Saturday, November 08, 2014
Violence Against Women: Why We All Need to Look in the Mirror
I'm ashamed to admit that when the stories about the ghastly harassment of women in this country began to emerge, first at the CBC and then on Parliament Hill, I was shocked and horrified.
But because I'm a gay guy, and I've never harassed anyone let alone a woman, and sex for me means love not violence, the idiot thought entered my mind that it wasn't my problem.
So don't don't blame me eh?
But as the trickle of horror stories became a flood.
And gave birth to this magnificent movement.
I rapidly realized how wrong I was. It is my problem. It's everybody's problem. And as Carol Goar says, we all need to look in the mirror.
We’ve had an onslaught of graphic evidence in the past couple of weeks that women are vulnerable in their workplaces, their homes, their doctors’ offices, even in Parliament.
None of this surprises women’s activists, human rights advocates or union organizers. They’ve seen it all before — many times before. What frustrates them is that society never connects the dots between these episodes; policy-makers never step back and look at the whole picture.
Because the sad truth is that like so many others, I also didn't connect the dots. I didn't see the forest for the trees, I had no idea that things were THAT bad, in a country like Canada, in the fourteenth year of the 21st Century.
I didn't realize that the long struggle for the human rights of women which I thought we were winning, was going backwards instead of forwards. As that recent report from the Canadian Centre for Policy Alternatives makes only too painfully obvious.
It tells a demoralizing tale of backsliding (or stasis) on everything from the sexual harassment of pre-teen girls to the disproportionately high homicide rate of aboriginal women. The problem is not a lack or knowledge or tools, McInturff says. It is that policy-makers simply don’t keep the commitments they have made to half the population.
“Twenty years ago, Canada ranked first among nations in measures of gender equality,” she notes. “In 2014, Canada had fallen to 19th place in the World Economic Forum’s Global Gender Index.”
I didn't realize how low we have fallen.
And although I blame myself, and all of us, because it is a societal problem. One that needs to be dealt with in our homes, in our schools, in our workplaces or wherever it rears its ugly head.
I especially blame the foul Con regime for making the problem worse...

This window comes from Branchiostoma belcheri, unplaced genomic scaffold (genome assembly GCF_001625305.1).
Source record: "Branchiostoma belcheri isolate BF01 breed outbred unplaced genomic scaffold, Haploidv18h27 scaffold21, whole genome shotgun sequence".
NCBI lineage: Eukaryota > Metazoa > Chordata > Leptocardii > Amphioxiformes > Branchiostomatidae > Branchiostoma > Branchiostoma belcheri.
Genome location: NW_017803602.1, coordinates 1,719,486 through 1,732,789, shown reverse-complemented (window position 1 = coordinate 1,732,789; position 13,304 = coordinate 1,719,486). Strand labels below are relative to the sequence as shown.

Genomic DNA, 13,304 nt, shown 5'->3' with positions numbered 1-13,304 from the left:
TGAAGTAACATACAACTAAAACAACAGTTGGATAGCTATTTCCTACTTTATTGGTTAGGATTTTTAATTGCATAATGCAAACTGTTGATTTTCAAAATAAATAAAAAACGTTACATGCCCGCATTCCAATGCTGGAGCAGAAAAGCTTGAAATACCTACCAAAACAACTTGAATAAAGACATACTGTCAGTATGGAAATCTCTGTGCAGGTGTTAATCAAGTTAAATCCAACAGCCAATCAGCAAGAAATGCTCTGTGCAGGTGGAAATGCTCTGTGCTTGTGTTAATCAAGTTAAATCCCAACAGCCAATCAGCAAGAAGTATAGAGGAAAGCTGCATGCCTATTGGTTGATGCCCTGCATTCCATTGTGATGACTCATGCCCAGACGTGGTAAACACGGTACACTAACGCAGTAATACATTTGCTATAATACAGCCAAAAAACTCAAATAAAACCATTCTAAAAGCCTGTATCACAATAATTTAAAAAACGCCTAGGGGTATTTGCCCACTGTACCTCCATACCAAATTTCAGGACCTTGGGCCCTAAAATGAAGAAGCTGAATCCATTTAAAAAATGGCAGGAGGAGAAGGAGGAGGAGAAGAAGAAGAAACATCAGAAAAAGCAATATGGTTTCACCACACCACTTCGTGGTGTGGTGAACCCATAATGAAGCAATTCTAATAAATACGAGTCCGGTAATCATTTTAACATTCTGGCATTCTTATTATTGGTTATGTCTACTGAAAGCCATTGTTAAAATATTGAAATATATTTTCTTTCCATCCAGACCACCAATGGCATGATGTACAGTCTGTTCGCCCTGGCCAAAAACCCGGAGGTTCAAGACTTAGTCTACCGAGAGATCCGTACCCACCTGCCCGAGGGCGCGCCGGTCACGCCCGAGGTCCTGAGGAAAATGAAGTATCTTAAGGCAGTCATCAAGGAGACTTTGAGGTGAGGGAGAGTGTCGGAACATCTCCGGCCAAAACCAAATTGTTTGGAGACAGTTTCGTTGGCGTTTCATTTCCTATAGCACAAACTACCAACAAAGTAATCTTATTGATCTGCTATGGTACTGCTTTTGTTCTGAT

The current status of women minister, Kellie Leitch, publicly acknowledged last November that “violence and the threat of violence are daily realities for many women and girls.” She chose to ignore her government’s role in their plight. It cut the budget of Status of Women Canada by 37 per cent, forcing it to close 12 of its 16 regional offices.
It withdrew funding from a network of centres of excellence for women’s health. It terminated the Court Challenges Program, which allowed women to take legal action, using the equality guarantee in the Charter of Rights. And it silenced women’s advocates, depriving their organizations of financial support at and access to senior decision-makers.
As one might expect from a regime, whose depraved leader's first act when he came to power was to order that the words "women's equality" be erased from thousands of government documents.
And since I knew that, I should have known where he would lead us. I should have known better, for that and so many other reasons.
Starting with the fact that I was raised in a family of proud feminists, who taught me to respect women from an early age, as well as how to iron my own shirt. So it's not like I don't know how hard is the battle for equality.
Or the fact that because I was forced to fight bullies from the age of about twelve, I know only too well what it's like to be oppressed, or treated as less than fully human.
Or the fact that I too was once sexually harassed when I was a teenager by a very rich older man who wouldn't take no for an answer. So I know it's not about sex, it's all about POWER.
And all I can say is all power to the women of this country, who are turning something ugly into something beautiful. Starting a long overdue national conversation. And re-energizing the struggle for full human equality.
And needless to say, as idiot as I can sometimes be, I'm with them all the way eh?
Let's defeat the foul Con regime, and its creepy misogynistic leader.
Let's make Canada a safe place for women and girls, wherever they live or work.
Enough is ENOUGH.
No more silence.
No more violence...
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